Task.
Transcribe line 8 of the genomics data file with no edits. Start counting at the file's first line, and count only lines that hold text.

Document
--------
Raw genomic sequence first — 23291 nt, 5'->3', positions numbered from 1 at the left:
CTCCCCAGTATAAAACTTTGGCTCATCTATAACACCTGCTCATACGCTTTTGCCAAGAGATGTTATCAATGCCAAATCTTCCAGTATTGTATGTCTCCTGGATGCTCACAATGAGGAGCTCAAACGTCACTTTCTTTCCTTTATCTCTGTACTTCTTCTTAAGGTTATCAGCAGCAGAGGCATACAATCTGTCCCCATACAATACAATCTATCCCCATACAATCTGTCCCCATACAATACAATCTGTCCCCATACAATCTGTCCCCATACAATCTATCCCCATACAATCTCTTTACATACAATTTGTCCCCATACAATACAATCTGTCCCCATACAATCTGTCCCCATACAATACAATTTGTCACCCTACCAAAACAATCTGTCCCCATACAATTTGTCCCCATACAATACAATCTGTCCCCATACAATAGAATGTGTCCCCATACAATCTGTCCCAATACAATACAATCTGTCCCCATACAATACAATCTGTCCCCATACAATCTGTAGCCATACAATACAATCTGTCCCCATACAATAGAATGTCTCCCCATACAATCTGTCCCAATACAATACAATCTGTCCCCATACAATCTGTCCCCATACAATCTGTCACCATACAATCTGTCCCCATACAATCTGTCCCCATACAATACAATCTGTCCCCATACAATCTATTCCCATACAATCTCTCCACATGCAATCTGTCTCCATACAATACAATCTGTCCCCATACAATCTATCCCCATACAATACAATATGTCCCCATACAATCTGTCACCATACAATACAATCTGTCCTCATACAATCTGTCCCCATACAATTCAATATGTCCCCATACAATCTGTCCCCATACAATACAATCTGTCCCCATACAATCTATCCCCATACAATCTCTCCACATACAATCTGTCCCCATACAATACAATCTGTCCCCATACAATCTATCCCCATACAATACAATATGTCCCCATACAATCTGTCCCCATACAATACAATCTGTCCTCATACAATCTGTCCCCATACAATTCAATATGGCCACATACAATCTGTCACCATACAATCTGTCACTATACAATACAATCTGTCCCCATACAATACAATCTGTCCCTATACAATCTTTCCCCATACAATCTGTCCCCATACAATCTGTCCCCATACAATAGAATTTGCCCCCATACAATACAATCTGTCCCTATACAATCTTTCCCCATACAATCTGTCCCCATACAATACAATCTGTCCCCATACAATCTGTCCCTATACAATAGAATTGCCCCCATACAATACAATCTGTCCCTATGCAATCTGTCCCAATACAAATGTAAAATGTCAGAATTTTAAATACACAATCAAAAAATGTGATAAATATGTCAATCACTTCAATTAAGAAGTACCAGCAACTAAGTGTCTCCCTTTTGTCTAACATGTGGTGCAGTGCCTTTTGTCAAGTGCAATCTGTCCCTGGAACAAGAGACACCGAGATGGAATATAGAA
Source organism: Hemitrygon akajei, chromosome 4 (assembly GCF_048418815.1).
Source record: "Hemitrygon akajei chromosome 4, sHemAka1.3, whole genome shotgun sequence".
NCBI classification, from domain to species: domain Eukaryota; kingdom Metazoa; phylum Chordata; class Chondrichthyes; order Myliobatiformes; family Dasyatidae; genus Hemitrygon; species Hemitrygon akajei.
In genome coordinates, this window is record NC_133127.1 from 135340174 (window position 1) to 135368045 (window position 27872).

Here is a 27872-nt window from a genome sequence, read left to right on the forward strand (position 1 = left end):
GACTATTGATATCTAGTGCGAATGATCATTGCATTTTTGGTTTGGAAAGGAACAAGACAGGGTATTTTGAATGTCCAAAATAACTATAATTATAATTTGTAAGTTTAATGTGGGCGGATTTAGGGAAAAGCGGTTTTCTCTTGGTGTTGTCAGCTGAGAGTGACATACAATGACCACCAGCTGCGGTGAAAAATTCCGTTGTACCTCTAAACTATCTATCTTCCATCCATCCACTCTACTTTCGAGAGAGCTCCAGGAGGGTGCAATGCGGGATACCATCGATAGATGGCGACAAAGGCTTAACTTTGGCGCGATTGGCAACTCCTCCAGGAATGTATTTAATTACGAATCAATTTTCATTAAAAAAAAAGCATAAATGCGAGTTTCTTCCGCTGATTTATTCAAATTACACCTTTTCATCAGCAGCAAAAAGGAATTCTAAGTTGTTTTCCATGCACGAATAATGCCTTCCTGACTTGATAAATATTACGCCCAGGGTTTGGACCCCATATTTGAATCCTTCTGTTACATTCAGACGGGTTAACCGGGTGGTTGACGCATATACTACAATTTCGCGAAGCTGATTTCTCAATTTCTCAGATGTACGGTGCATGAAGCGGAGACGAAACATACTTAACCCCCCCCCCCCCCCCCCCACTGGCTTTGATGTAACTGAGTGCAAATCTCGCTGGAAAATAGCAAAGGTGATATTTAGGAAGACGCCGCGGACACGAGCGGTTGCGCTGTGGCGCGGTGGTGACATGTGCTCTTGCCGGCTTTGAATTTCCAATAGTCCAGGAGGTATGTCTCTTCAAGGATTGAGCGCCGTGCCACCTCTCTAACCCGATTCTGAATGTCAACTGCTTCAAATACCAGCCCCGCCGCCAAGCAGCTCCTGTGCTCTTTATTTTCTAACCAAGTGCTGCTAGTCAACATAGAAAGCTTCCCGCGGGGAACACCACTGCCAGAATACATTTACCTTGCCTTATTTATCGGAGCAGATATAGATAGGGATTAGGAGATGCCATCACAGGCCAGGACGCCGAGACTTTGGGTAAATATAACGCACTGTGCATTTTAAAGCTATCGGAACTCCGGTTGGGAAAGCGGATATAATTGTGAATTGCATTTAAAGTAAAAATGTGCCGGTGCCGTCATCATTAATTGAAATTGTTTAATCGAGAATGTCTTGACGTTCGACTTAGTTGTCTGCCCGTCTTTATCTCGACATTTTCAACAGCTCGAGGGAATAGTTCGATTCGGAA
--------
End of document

GACTATTGATATCTAGTGCGAATGATCATTGCATTTTTGGTTTGGAAAGGAACAAGACAGGGTATTTTGAATGTCCAAAATAACTATAATTATAATTTGTAAGTTTAATGTGGGCGGATTTAGGGAAAAGCGGTTTTCTCTTGGTGTTGTCAGCTGAGAGTGACATACAATGACCACCAGCTGCGGTGAAAAATTCCGTTGTACCTCTAAACTATCTATCTTCCATCCATCCACTCTACTTTCGAGAGAGCTCCAGGAGGGTGCAATGCGGGATACCATCGATAGATGGCGACAAAGGCTTAACTTTGGCGCGATTGGCAACTCCTCCAGGAATGTATTTAATTACGAATCAATTTTCATTAAAAAAAAAGCATAAATGCGAGTTTCTTCCGCTGATTTATTCAAATTACACCTTTTCATCAGCAGCAAAAAGGAATTCTAAGTTGTTTTCCATGCACGAATAATGCCTTCCTGACTTGATAAATATTACGCCCAGGGTTTGGACCCCATATTTGAATCCTTCTGTTACATTCAGACGGGTTAACCGGGTGGTTGACGCATATACTACAATTTCGCGAAGCTGATTTCTCAATTTCTCAGATGTACGGTGCATGAAGCGGAGACGAAACATACTTAACCCCCCCCCCCCCCCCCCCACTGGCTTTGATGTAACTGAGTGCAAATCTCGCTGGAAAATAGCAAAGGTGATATTTAGGAAGACGCCGCGGACACGAGCGGTTGCGCTGTGGCGCGGTGGTGACATGTGCTCTTGCCGGCTTTGAATTTCCAATAGTCCAGGAGGTATGTCTCTTCAAGGATTGAGCGCCGTGCCACCTCTCTAACCCGATTCTGAATGTCAACTGCTTCAAATACCAGCCCCGCCGCCAAGCAGCTCCTGTGCTCTTTATTTTCTAACCAAGTGCTGCTAGTCAACATAGAAAGCTTCCCGCGGGGAACACCACTGCCAGAATACATTTACCTTGCCTTATTTATCGGAGCAGATATAGATAGGGATTAGGAGATGCCATCACAGGCCAGGACGCCGAGACTTTGGGTAAATATAACGCACTGTGCATTTTAAAGCTATCGGAACTCCGGTTGGGAAAGCGGATATAATTGTGAATTGCATTTAAAGTAAAAATGTGCCGGTGCCGTCATCATTAATTGAAATTGTTTAATCGAGAATGTCTTGACGTTCGACTTAGTTGTCTGCCCGTCTTTATCTCGACATTTTCAACAGCTCGAGGGAATAGTTCGATTCGGAA